The world of wine reveals extraordinary connections with art, for example, the Antinori winery in Chianti Classico is a truly historic link that starts in 1385 and binds the Antinori family to a passion for the arts: painting, sculpture, architecture, and of course, transforming the fruits of the earth into great wines. For more than six hundred years, the Antinori family has linked its name to excellence in the art of wine and the best patronage tradition. Two apparently very different spheres, which in reality they have often proceeded in parallel: the family has frequently entrusted art with the task of narrating the values and history of their lineage, whose coat of arms is also a work of artistic merit, which came out in the early 1500s from the Florentine workshop of the sculptor and ceramist Giovanni della Robbia.
The Antinori Art Project
A long-lasting relationship whose epitome is the new winery inaugurated in 2012, a structure carved into the lands of Chianti Classico, which collects paintings, ceramics, ancient manuscripts and numerous site-specific works created to narrate this special link between the world of wine and art. Conceived by architect Marco Casamonti, the building sinks into the depths of the vine-covered hillside and literally plunges into the earth with its sinuous lines, a sort of invitation to communion with nature.
This gave rise to a real Antinori Art Project, which moves from the idea of creating a natural continuation of the collecting activity that is part of the family’s tradition, directing it, however, toward contemporary arts and artists. Antinori Art Project is in fact, a platform of interventions in the contemporary sphere, created in collaboration with established curators, which brings together under a single coherent project all those put into the field in this area. In this way, the winery has become a point of reference not only for wine enthusiasts but also for art and all those who love bien vivre.
Elisabetta Benassi’s new site-specific artwork
Among the new additions is Elisabetta Benassi‘s site-specific artwork that started from a telegram that composer Giacomo Puccini sent to Marchese Piero Antinori in 1910, on the occasion of the Premiere of the opera La fanciulla del West at the Metropolitan Opera in New York. For the occasion, the artist created a carpet – La fanciulla del West, 2023 – in which that very famous telegram is transposed, recounting Arturo Toscanini‘s exceptional success.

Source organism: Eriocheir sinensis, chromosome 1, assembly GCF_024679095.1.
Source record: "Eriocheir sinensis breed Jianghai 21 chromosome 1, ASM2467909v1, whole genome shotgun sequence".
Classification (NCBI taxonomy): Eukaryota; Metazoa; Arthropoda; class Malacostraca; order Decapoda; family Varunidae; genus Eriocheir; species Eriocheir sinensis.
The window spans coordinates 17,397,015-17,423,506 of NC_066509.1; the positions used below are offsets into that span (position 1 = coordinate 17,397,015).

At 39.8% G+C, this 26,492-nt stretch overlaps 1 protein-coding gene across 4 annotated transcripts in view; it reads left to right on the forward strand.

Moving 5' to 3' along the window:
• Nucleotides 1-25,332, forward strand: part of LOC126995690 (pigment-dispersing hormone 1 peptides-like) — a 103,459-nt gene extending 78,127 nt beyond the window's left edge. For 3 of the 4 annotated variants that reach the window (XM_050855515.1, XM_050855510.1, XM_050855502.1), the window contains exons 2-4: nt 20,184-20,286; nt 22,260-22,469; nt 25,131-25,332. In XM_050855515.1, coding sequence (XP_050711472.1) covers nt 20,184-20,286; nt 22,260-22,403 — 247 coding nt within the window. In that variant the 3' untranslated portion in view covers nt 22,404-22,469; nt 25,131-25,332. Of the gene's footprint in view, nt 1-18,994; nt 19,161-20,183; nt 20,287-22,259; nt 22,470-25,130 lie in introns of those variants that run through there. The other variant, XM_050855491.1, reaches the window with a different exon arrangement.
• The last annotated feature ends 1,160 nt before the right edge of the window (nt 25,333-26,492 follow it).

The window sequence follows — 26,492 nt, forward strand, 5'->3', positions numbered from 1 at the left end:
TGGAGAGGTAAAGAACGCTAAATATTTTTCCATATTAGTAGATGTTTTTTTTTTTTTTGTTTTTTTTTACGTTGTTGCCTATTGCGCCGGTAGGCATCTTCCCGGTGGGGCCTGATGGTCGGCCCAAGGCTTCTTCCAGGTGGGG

The original telegram is kept by the family, along with a substantial correspondence, bearing witness to a historical friendship that saw the history of this ancient Florentine family intertwine with that of Italian culture. It is not only a work of art, but also a testament to craftsmanship: the carpet was in fact hand-knotted in Kathmandu, a city to which Benassi has returned on several occasions, an idea that also evokes the artist’s journey that merges into the project.
The artist herself comments, “This telegram is a message of friendship and sharing about the triumph of this opera performed in New York in 1910. This telegram is a sort of time machine linking the past to the present, a flying carpet and a bridge connecting these two moments. I like the idea of this document becoming a common object, a carpet on which we can also walk.”
The journey through the artworks of Antinori winery
A true museum integrated into the visitor route inside the winery that hosts the family’s historic collection, which has included a special program of annual commissions, many of them site-specific, addressed to important artists from the national and international art scene.
The interventions have seen in the two-year period 2012/2013, under Chiara Parisi‘s curatorship, the involvement of Yona Friedman, Rosa Barba and Jean-Baptiste Decavèle.
The arrival of Ilaria Bonacossa as the project’s biennial artistic director in 2014 was followed by the participation of Tomàs Saraceno, who created the work Biosphere 06, cluster of 3, installed in the vertical space of the cellar’s interior staircase; then in 2015 the exhibition Still Life Remix, dedicated to the timeless theme of still life, the installation of the work Hourglass by artist Giorgio Andreotta Calò; in 2016, the acquisition of the site-specific work, Giant Fruit by Nicolas Party as part of the Antinori Art Project; the commission of the work Portal del Angel by sculptor Jorge Peris, a precarious triumphal arch created through the reappropriation of local materials, such as the ancient terracotta jars historically used to store oil.
In 2017 it was Stefano Arienti‘s turn, who, in deep dialogue with the precious Antinori Lunetta, or The Resurrection of Christ by Giovanni della Robbia dating from the 16th century, created Altorilievo: a reworking of the compositional logic of Della Robbia’s work. In June 2019, the Antinori family, presented Untitled (Antinori), a major new site-specific installation project commissioned from American artist Sam Falls (San Diego, 1983).
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